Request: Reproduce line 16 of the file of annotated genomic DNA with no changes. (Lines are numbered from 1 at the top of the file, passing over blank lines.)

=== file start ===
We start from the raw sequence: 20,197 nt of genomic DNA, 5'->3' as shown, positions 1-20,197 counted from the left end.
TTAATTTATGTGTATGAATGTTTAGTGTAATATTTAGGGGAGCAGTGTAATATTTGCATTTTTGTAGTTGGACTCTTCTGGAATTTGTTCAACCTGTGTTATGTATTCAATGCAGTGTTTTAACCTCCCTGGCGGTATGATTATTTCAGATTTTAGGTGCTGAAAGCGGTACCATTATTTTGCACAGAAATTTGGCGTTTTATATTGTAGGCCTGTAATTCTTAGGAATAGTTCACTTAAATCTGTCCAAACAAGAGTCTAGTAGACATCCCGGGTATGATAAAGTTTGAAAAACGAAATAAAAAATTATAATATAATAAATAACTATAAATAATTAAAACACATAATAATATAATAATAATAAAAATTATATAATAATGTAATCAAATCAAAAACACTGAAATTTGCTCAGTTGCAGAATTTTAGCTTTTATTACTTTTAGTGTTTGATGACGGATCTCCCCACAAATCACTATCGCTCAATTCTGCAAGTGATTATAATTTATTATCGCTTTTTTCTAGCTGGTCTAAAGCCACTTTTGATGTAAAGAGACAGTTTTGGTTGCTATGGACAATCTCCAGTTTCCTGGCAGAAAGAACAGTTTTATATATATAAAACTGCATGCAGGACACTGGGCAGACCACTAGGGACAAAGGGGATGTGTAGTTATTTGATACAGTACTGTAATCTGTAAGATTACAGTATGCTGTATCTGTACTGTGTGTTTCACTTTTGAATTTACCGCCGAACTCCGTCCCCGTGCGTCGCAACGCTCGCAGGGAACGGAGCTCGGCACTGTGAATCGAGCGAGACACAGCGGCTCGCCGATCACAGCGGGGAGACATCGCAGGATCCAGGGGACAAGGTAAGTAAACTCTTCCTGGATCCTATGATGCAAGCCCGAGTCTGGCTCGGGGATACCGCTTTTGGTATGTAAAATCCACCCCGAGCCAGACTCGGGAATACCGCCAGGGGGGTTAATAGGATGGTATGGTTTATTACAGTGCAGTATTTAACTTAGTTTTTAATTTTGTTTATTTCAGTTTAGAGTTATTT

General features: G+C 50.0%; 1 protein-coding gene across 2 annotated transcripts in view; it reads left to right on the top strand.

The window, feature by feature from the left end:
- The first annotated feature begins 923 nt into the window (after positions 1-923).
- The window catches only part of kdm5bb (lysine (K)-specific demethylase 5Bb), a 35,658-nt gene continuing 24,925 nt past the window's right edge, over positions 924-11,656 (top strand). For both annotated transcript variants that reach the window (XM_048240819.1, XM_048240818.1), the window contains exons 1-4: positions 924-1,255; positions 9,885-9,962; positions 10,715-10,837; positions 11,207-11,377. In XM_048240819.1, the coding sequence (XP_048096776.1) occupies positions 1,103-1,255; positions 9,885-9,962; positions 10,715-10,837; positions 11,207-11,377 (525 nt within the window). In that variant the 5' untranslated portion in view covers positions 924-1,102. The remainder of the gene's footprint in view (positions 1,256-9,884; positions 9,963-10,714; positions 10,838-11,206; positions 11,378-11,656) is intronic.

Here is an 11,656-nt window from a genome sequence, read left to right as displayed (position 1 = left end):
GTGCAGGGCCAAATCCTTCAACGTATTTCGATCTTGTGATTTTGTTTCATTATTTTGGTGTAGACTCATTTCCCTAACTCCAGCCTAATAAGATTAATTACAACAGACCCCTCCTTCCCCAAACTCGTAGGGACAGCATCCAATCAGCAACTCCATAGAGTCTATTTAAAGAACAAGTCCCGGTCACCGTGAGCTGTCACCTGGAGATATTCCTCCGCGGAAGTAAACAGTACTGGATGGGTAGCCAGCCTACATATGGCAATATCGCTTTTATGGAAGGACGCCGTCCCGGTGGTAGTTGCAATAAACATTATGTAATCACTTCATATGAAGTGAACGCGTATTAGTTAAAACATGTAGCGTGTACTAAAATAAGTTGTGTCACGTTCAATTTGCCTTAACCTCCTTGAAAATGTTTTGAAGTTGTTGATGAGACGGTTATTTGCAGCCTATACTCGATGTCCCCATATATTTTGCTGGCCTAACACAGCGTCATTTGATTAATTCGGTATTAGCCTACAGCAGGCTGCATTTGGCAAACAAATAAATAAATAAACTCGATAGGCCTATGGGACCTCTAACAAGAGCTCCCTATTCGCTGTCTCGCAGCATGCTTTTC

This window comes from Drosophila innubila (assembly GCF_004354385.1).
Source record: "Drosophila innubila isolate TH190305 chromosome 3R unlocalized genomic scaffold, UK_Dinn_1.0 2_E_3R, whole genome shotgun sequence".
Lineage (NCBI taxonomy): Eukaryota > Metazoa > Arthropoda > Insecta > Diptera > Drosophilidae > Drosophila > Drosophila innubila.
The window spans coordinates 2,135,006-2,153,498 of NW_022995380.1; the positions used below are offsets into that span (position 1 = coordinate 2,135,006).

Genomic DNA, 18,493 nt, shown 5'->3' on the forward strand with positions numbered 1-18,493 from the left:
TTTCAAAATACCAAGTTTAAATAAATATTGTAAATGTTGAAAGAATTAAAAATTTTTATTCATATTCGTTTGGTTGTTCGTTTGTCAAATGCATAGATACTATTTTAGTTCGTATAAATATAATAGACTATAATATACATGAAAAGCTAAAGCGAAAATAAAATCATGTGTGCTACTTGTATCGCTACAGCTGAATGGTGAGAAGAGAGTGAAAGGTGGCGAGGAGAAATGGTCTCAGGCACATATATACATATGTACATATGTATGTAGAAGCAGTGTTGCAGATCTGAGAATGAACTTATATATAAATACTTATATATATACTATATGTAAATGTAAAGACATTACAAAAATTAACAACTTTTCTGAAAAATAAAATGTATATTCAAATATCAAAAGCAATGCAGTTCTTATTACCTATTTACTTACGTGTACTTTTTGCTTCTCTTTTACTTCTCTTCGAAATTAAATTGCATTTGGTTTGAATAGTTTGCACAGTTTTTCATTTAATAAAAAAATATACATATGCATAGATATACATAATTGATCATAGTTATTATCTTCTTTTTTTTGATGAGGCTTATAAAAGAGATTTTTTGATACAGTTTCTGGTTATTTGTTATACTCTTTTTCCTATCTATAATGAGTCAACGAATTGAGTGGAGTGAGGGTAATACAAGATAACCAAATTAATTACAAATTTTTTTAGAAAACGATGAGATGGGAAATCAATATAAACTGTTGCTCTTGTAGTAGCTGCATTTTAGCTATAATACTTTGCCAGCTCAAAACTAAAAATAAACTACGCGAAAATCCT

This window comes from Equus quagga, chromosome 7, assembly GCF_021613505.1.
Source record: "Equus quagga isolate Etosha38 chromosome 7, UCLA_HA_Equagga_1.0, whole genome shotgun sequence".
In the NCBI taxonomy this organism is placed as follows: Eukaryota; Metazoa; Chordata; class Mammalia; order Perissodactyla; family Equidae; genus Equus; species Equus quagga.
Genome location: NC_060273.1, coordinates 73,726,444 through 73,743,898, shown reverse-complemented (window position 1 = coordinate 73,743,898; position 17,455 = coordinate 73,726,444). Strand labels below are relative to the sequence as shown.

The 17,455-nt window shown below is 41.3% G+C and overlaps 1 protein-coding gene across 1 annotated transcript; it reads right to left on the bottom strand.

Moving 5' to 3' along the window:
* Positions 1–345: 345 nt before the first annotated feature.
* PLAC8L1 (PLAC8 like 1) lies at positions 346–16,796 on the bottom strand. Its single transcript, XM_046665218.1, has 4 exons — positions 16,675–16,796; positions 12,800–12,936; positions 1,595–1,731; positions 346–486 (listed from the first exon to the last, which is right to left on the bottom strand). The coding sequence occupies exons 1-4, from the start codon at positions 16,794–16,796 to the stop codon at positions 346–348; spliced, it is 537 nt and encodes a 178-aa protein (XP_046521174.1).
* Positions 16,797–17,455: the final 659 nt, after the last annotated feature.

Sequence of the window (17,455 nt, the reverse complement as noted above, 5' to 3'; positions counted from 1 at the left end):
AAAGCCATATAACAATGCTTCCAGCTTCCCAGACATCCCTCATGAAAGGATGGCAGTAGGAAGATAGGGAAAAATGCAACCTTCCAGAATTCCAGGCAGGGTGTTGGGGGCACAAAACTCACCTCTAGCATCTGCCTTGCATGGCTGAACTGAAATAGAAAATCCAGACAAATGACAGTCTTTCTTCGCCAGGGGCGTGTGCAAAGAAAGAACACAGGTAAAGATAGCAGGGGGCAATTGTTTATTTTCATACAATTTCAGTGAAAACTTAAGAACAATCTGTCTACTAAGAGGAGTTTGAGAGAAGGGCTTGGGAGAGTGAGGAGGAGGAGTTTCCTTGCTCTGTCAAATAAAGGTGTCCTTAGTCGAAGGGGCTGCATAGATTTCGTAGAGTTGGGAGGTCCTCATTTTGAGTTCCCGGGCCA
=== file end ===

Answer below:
Source record: "Equus quagga isolate Etosha38 chromosome 7, UCLA_HA_Equagga_1.0, whole genome shotgun sequence".